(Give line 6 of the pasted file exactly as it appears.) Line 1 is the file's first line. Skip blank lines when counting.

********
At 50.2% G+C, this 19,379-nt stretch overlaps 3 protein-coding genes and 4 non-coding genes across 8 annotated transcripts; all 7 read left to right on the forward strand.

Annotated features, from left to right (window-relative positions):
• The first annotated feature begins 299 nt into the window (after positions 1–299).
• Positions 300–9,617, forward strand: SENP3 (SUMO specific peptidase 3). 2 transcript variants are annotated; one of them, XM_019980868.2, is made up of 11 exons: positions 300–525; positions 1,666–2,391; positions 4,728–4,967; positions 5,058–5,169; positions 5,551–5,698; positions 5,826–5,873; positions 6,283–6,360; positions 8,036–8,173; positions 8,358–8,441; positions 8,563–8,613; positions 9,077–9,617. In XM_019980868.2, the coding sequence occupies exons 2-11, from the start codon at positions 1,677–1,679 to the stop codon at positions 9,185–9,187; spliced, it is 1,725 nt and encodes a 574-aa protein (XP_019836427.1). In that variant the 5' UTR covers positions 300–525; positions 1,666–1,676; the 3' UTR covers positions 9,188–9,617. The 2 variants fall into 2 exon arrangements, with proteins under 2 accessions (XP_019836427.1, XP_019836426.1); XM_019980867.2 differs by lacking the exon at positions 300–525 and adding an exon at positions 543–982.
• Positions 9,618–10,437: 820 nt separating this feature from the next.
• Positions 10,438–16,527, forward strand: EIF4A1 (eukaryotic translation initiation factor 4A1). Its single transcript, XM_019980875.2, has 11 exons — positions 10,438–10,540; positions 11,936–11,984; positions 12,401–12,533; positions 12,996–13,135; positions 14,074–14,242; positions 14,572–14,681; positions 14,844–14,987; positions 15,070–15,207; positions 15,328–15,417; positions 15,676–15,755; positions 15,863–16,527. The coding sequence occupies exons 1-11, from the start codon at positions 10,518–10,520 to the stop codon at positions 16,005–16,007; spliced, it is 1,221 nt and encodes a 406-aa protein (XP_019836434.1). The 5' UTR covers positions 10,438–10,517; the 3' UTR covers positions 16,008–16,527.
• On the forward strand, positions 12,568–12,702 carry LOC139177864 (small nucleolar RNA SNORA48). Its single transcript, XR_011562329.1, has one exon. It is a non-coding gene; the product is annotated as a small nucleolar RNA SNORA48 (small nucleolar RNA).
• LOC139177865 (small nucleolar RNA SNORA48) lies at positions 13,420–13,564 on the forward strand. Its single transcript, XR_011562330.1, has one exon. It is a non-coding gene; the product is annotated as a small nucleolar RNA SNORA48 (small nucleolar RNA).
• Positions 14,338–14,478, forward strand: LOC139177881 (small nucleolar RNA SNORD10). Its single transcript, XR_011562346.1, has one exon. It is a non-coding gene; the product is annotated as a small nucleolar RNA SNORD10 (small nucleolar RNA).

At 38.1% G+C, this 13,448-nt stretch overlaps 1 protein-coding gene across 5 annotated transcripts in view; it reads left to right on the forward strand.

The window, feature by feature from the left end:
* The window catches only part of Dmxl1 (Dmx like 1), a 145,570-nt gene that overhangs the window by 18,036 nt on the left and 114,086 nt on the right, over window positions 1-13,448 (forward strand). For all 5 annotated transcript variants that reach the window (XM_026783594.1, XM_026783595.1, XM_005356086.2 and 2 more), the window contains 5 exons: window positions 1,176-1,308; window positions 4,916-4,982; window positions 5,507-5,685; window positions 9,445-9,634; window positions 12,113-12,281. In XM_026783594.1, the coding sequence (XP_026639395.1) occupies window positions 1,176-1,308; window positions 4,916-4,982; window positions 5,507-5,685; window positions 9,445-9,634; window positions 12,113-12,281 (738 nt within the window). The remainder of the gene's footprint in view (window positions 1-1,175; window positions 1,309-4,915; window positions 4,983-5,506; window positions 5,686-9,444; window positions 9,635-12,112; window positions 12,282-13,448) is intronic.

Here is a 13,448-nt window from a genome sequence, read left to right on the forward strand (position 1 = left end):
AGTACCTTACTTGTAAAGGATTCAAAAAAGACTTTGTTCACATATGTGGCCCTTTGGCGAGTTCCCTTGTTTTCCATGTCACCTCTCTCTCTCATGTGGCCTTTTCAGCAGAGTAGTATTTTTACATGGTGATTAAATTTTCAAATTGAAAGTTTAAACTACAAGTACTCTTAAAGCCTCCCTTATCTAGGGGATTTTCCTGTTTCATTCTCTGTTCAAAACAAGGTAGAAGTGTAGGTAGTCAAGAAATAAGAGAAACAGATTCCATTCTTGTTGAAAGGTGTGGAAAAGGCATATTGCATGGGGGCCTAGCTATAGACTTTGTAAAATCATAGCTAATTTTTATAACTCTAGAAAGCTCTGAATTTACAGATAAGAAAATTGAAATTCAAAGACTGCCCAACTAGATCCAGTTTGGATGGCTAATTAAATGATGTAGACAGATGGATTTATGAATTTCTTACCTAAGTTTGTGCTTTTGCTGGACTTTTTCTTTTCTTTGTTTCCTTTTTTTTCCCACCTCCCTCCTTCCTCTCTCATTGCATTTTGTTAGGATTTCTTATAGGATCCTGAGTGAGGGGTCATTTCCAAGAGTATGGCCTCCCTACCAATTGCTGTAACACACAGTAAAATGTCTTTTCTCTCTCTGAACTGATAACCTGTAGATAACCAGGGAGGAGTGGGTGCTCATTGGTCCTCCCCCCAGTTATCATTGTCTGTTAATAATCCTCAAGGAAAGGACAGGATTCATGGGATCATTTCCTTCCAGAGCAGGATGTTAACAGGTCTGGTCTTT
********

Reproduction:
• Positions 10,438–16,527, forward strand: EIF4A1 (eukaryotic translation initiation factor 4A1). Its single transcript, XM_019980875.2, has 11 exons — positions 10,438–10,540; positions 11,936–11,984; positions 12,401–12,533; positions 12,996–13,135; positions 14,074–14,242; positions 14,572–14,681; positions 14,844–14,987; positions 15,070–15,207; positions 15,328–15,417; positions 15,676–15,755; positions 15,863–16,527. The coding sequence occupies exons 1-11, from the start codon at positions 10,518–10,520 to the stop codon at positions 16,005–16,007; spliced, it is 1,221 nt and encodes a 406-aa protein (XP_019836434.1). The 5' UTR covers positions 10,438–10,517; the 3' UTR covers positions 16,008–16,527.